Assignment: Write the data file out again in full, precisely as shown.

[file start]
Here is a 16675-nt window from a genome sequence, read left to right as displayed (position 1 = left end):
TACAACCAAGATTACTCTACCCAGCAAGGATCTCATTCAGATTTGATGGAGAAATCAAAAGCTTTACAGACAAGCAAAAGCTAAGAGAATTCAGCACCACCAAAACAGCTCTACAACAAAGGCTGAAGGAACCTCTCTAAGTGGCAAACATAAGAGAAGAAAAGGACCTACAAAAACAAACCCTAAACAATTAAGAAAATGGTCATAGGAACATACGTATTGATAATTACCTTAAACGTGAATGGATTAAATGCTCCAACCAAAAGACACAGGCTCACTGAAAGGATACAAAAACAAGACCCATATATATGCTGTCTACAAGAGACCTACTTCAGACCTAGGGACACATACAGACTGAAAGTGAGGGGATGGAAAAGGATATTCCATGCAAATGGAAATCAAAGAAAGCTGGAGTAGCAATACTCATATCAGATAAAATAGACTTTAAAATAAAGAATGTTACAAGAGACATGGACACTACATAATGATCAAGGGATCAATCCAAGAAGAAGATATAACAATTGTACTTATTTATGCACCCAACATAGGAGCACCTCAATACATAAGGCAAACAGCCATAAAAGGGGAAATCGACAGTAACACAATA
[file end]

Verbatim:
Here is a 16675-nt window from a genome sequence, read left to right as displayed (position 1 = left end):
TACAACCAAGATTACTCTACCCAGCAAGGATCTCATTCAGATTTGATGGAGAAATCAAAAGCTTTACAGACAAGCAAAAGCTAAGAGAATTCAGCACCACCAAAACAGCTCTACAACAAAGGCTGAAGGAACCTCTCTAAGTGGCAAACATAAGAGAAGAAAAGGACCTACAAAAACAAACCCTAAACAATTAAGAAAATGGTCATAGGAACATACGTATTGATAATTACCTTAAACGTGAATGGATTAAATGCTCCAACCAAAAGACACAGGCTCACTGAAAGGATACAAAAACAAGACCCATATATATGCTGTCTACAAGAGACCTACTTCAGACCTAGGGACACATACAGACTGAAAGTGAGGGGATGGAAAAGGATATTCCATGCAAATGGAAATCAAAGAAAGCTGGAGTAGCAATACTCATATCAGATAAAATAGACTTTAAAATAAAGAATGTTACAAGAGACATGGACACTACATAATGATCAAGGGATCAATCCAAGAAGAAGATATAACAATTGTACTTATTTATGCACCCAACATAGGAGCACCTCAATACATAAGGCAAACAGCCATAAAAGGGGAAATCGACAGTAACACAATA